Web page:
Well, Mary Gaitskill is reading at my house, my house.
We arrived late to the monthly Writer’s with Drinks at the Make-Out Room. The place was packed and we were standing in the back trying to get a better view. Of course we were in the exact wrong place, which is of course the aisle. People kept pushing past bumping my shoulder so that I would suddenly be looking at the wrong wall, and wondering where the writer went. During one of these accidental shifts I noticed a girl selling books by the authors who were speaking. I saw Mary Gaitskill’s Don’t Cry, and was immediately in awe, because I’ll just admit that there’s something about seeing someone famous in the flesh. She would go on last.
During intermission we edged our way to the front. At this point people were sitting on the vacated stage, and I desperately wanted to sit down, as though standing for 20 minutes at a time was really too much for me. B and I flopped down on a small set of stairs that leads to the stage. The featured authors were milling about chatting with each other, and B and I (or at least I) pretended we were featured authors and we chatted with each other. The guy who wrote Permanent Midnight, was there. One of those former addicts who never stops writing about drugs, certainly a deep mine for material, but James Frey at least pulled himself out of that one and got a day job writing well-received fiction, well-received fiction is its own genre of course.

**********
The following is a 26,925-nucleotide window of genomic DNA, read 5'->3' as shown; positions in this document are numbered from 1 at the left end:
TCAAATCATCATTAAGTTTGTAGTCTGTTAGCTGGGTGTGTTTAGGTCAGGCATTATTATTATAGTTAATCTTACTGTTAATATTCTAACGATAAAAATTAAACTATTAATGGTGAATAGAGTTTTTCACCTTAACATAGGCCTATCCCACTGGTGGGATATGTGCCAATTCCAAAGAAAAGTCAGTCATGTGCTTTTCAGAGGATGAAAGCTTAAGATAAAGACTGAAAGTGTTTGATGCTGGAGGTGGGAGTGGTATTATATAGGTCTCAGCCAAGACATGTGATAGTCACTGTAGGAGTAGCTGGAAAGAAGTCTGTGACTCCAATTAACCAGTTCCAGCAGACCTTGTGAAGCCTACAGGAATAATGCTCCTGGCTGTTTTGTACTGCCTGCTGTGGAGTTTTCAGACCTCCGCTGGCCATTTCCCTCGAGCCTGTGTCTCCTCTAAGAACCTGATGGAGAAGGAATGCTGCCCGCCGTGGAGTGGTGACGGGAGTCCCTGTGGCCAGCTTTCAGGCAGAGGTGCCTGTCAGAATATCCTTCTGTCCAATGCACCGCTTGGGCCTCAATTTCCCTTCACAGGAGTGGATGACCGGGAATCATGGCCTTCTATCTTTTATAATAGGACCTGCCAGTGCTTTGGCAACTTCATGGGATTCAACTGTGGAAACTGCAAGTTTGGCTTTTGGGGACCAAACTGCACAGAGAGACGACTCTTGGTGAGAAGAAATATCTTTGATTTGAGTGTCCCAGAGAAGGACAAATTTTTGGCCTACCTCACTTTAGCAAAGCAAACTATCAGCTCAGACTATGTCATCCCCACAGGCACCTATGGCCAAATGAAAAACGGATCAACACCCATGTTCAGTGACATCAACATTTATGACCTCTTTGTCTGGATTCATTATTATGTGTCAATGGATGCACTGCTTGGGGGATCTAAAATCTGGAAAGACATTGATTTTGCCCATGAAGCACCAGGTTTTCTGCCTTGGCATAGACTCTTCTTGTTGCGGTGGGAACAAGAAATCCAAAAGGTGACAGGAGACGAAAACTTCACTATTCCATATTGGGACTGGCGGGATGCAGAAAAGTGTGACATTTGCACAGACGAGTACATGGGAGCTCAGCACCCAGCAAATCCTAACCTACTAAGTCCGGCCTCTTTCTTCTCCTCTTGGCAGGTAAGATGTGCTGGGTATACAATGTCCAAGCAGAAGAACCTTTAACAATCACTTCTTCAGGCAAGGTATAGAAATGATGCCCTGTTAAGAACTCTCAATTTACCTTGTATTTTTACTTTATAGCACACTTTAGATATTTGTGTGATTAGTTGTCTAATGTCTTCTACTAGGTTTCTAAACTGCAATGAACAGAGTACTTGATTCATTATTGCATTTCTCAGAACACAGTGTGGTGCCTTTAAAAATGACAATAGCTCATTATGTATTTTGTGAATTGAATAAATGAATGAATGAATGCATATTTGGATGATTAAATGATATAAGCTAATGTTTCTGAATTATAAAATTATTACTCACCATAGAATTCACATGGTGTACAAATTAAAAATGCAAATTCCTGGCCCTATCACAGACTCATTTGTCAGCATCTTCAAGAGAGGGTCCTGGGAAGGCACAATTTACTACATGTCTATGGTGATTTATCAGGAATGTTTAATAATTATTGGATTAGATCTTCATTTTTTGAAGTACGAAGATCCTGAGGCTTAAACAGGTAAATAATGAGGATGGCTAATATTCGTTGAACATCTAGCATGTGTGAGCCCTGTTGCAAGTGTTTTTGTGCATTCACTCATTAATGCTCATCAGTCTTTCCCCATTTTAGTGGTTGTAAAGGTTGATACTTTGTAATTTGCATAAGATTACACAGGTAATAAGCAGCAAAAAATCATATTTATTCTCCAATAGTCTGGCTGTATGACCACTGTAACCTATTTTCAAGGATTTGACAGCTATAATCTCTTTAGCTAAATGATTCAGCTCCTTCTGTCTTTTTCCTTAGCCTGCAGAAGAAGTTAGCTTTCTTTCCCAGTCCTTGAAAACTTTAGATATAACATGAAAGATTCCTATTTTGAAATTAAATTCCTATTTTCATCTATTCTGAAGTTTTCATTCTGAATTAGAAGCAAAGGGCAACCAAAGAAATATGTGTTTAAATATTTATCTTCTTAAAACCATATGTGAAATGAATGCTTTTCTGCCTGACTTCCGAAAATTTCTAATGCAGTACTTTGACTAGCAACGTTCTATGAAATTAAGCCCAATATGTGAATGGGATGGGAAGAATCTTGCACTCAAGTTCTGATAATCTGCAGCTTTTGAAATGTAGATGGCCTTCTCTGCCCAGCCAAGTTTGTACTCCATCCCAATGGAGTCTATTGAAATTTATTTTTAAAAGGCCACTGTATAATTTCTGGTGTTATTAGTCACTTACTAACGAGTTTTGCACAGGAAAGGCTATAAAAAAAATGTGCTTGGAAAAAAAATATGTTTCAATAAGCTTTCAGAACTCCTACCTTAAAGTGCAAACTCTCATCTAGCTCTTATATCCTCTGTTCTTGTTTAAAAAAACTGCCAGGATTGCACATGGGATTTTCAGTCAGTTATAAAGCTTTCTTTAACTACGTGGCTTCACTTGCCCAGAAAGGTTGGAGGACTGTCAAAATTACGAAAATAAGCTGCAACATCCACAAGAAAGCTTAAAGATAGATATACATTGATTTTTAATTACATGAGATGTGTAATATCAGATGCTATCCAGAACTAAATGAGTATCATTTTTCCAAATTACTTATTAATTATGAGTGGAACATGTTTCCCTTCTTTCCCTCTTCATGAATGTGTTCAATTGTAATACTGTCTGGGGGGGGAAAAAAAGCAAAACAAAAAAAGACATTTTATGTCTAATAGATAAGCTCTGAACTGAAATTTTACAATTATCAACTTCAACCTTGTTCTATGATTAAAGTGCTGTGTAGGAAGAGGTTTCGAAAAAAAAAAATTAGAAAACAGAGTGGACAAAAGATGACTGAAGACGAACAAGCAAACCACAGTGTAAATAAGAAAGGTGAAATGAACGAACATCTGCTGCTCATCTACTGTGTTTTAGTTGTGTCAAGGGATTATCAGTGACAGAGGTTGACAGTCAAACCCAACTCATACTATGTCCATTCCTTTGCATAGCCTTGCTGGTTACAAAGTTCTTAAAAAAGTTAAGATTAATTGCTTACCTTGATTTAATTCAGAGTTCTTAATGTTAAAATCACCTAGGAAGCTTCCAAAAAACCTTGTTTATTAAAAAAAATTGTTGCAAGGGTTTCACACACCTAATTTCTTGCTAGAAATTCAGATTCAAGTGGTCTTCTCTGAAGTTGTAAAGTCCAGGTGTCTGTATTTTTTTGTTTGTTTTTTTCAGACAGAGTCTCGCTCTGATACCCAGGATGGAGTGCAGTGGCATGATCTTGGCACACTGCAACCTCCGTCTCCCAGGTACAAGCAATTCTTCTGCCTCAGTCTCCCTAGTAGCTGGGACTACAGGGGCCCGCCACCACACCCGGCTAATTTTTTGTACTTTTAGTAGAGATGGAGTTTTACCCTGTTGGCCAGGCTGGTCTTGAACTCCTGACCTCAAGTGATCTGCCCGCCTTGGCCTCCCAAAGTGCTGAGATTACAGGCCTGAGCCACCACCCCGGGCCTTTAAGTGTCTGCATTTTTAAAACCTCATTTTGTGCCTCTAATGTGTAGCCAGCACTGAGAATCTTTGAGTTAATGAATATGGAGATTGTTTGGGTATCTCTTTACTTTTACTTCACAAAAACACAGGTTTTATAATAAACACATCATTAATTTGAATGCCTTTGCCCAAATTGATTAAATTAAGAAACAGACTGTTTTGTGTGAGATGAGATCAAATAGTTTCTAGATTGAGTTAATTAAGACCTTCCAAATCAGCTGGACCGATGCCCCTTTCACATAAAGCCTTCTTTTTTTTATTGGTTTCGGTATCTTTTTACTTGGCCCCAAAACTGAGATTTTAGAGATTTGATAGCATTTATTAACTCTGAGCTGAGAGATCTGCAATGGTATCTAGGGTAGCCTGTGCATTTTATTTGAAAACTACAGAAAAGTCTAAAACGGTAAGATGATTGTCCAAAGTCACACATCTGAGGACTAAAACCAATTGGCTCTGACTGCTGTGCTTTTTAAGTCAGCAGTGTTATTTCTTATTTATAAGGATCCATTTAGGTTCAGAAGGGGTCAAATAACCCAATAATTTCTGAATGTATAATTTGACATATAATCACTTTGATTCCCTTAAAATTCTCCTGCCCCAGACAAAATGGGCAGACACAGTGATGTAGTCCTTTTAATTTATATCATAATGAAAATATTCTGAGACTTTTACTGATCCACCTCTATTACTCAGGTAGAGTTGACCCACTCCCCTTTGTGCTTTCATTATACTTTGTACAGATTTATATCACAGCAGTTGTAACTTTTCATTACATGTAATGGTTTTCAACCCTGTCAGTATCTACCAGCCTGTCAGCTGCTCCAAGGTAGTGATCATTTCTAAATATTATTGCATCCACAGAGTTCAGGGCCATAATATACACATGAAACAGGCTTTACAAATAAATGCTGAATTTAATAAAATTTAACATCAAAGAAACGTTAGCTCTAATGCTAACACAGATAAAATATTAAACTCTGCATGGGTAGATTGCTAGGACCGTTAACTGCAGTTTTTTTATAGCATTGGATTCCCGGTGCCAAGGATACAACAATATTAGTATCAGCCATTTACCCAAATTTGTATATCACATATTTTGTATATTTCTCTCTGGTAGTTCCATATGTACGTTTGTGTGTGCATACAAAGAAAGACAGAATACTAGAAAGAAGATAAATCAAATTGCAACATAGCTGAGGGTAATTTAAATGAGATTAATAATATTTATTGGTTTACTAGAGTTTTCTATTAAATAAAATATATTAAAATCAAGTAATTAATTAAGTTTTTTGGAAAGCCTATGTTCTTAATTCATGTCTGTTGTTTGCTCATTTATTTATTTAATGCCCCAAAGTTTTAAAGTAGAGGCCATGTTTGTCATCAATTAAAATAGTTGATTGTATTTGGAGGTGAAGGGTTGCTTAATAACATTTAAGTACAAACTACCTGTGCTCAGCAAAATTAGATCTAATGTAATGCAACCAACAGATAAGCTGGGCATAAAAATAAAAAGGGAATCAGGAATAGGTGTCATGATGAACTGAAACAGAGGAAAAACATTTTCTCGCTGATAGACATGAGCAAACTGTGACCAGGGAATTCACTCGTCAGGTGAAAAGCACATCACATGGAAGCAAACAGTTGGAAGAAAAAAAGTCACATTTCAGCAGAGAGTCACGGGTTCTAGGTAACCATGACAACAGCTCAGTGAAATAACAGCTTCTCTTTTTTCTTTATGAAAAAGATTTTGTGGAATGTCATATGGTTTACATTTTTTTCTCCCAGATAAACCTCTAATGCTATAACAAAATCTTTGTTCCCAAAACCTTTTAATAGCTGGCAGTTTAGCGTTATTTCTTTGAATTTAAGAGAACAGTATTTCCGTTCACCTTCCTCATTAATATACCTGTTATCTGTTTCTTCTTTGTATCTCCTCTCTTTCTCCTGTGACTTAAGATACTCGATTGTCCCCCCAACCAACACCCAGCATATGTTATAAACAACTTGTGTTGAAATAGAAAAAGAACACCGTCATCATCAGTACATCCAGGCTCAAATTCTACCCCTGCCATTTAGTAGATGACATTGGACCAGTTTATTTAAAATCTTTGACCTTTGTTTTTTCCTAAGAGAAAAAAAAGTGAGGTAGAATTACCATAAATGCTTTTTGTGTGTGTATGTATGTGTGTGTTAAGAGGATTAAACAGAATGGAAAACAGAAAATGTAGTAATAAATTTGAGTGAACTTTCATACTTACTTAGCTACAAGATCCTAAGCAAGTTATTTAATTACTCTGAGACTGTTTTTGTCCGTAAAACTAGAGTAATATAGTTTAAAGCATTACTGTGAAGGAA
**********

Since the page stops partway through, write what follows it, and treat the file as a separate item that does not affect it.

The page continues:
We saw Mary Gaitskill now. She was flitting about. I recognized her from the book jacket of Veronica, a book I’ve never read, but thought about reading on at least one occasion.
Intermission ended and the MC got up and introduced Ms. Gaitskill. I guess other stuff might have happened but I was very sleepy at this point. B had gotten up to clear the steps for the next featured author, but for some reason I thought this was basically unnecessary and could only bring myself to scoot over until I was pressed against the keg on one side of the stairs. The announcer came down and Ms. Gaitskill went up.
As soon as she was onstage I thought it might be a good time to reclaim the stairs as my own, and shifted over so that I too was facing the audience, my chin cradled in one hand, the dark room stretching out in front of me, all those upturned faces looking not quite at me but in my direction. At this point I immediately fell asleep, and was in and out of a strange doze for the rest of the reading, waking briefly to glance at my audience, and hear something about snow, her story must have been set in winter I deduced smartly. I was at that point of painful tiredness when you can imagine nothing worse than keeping your eyes open.
I glanced back briefly at B, his face alert and interested in the red light, and got a twinge of jealousy, “What’s he so awake about?” When I turned back Gaitskill was on her way down, headed toward my stairs with long strides. She had great legs. It was one of those times when you’ll wonder later why instead of clearing a path you kind of swung your knees to one side and twisted your arms together like a wounded velociraptor, and let Mary Gaitskill, enthusiastically featured author, slide on by.